How do you put a dollar sign on fiduciary duty?

SEC's cost-benefit analysis could prove to be tricky; a little hard ‘to get your arms around'

Jan 16, 2012 @ 3:32 pm

By Mark Schoeff Jr.

Both the Securities and Exchange Commission and the Labor Department have slowed the pace toward their respective regulations on investment advice to determine the financial impact of the rules.

Republican lawmakers in Congress and GOP commissioners on the SEC have succeeded in turning the focus of the regulatory process to cost-benefit analysis. In fact, the trend started in last January's SEC report on fiduciary duty.

The SEC staff study delivered to Congress recommended that the agency issue a rule that would impose a universal fiduciary duty on anyone providing retail investment advice. Thus brokers would have to adhere to the standard that advisers must meet — acting in a client's best interests — rather than the less stringent suitability standard that now governs their practice.

But Troy Paredes and Kathleen Casey, the two SEC Republican commissioners at the time, dissented. Congressional Republicans then took the ball and ran with it. Over the last year, they have pressured the SEC and the DOL to justify every rule they promulgate. Cost-benefit analysis has become the coin of the realm.

The difficulty is putting a value on that coin. Fiduciary duty is an intangible, almost ethereal principle. The SEC has three economists working fiduciary cost-benefit analysis, according to a letter last week from Chairman Mary Schapiro to Rep. Scott Garrett, R-N.J., chairman of the House Financial Services Capital Markets Subcommittee.

When comparing the fiduciary and suitability standards, it's probably easier to quantify the cost side, according to Dan Barry, managing director of public policy and government relations at the Financial Planning Association. The challenge is the benefit side, where so many variables can affect the performance of a portfolio.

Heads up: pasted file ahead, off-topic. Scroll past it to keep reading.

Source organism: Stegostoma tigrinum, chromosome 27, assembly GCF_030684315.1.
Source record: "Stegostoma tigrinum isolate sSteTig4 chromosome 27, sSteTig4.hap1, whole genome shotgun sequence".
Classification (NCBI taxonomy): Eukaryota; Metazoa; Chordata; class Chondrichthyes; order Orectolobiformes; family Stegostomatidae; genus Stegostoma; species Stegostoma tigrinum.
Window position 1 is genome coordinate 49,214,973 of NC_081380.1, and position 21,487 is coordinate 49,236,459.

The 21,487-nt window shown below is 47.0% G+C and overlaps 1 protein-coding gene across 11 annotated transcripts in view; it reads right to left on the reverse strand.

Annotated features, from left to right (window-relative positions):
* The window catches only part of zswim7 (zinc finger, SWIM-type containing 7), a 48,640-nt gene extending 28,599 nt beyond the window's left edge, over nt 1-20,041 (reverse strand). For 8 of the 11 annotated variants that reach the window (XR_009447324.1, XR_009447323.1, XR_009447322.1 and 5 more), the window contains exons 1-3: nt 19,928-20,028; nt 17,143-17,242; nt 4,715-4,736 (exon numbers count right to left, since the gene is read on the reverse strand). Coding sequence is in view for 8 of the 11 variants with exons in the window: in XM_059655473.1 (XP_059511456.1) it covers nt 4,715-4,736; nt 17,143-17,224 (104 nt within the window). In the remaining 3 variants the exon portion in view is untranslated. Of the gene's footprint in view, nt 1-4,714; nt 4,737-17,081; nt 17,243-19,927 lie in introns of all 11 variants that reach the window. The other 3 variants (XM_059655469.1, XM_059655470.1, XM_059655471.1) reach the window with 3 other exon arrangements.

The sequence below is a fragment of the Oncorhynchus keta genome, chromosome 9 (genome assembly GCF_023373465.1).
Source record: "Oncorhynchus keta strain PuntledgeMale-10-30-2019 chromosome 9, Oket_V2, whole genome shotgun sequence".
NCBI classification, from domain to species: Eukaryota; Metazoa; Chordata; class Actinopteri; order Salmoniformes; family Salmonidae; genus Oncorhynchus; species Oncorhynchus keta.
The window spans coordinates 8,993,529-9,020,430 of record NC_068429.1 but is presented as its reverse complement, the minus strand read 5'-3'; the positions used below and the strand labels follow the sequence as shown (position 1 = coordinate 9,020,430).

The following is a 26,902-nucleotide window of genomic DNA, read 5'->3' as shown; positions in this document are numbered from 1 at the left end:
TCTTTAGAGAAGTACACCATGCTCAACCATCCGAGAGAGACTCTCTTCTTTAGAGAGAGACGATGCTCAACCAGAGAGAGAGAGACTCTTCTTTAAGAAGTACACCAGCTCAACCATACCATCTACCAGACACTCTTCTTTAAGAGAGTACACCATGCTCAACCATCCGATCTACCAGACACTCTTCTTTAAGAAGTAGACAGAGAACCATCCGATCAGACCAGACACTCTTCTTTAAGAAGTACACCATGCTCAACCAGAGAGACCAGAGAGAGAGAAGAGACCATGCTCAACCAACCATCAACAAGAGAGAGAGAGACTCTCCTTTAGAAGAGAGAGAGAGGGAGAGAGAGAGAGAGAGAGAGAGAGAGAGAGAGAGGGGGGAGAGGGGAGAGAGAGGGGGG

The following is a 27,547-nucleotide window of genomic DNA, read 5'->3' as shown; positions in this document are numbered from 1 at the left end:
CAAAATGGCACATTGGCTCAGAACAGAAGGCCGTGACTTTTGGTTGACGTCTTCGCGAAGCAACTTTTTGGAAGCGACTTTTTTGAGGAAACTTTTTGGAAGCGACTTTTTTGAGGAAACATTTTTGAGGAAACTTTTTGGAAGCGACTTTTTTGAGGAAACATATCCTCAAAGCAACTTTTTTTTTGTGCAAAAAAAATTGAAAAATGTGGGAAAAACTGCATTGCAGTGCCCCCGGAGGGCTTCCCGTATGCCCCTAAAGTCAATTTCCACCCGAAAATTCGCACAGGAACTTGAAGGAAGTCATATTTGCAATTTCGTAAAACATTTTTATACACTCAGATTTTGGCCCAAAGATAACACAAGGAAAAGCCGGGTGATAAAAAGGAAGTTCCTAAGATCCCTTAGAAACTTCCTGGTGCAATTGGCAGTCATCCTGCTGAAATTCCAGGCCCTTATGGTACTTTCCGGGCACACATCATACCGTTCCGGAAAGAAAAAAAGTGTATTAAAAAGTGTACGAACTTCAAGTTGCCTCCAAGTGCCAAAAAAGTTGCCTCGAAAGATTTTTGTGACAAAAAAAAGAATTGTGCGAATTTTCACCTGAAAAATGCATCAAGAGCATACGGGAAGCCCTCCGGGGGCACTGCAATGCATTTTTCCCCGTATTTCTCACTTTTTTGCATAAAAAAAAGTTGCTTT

“Instinctively, you have to believe that an investor is better off getting advice that's in their best interest, as opposed to what may only be suitable,” Mr. Barry wrote in an email. “How that plays out in numbers is a little harder to get your arms around.”

To do that, one fiduciary advocate contends that the SEC has to be willing to show that the suitability standard has hurt investors — something the agency may look to avoid.

“I don't think they've wanted to do anything that would cast aspersions on the broker-dealer business model,” said Barbara Roper, director of investor protection at the Consumer Federation of America.

Ms. Roper said the case for fiduciary over suitability can be made on insurance products.

“If you want Exhibit A on why we need a fiduciary duty, it can be found in the sale of high-cost, substandard variable annuities when investors would be better off in another investment,” Ms. Roper said.

The SEC in February is expected to put out a request for data for the cost-benefit analysis. It will hear from Ms. Roper as well as fiduciary skeptics such as the National Association of Insurance and Financial Advisors.

NAIFA President Robert Miller argues that his industry insures 75 million families and accounts for 20% of all savings in the country. He has been telling the SEC that NAIFA members already operate in a business model based on relationships rather than transactions.

In Mr. Miller's view, imposing a fiduciary duty on brokers would raise their compliance and litigation costs, and force them to abandon the middle-income advice market, where they charge commissions, for the fee-based, higher-end market. He claims that that would hurt investors in small towns where Mr. Miller has recently traveled, such as Cody, Wyo., he asserts.

“We're not running from regulation,” Mr. Miller said. “There is room for intelligent regulation in the marketplace.”

The looming battle is over the costs of regulation, however. What one group defines as intelligent regulation may be a light-touch cop-out in another group's view.

The SEC also must keep in mind that judicial scrutiny is likely. Last summer, a federal court vacated an SEC rule on proxy access, ruling that the cost-benefit analysis was flawed.

“We want a rule that can survive a legal challenge,” Ms. Roper said.

No group is planning to take a fiduciary regulation to court, but the threat always exists. U.S. Chamber of Commerce President Tom Donahue in a speech last week outlined the approach that that group will take.

“When the need is there and the regulatory remedy makes sense, the chamber will support it,” Mr. Donohue said. “But when we see regulatory activism that is based on bad data, dubious authority or pure politics, we will oppose it. We will go to Congress. We will go to the courts. And we'll go to the court of public opinion to explain how a regulatory system run amok is needlessly driving American jobs out of the country or out of existence.”

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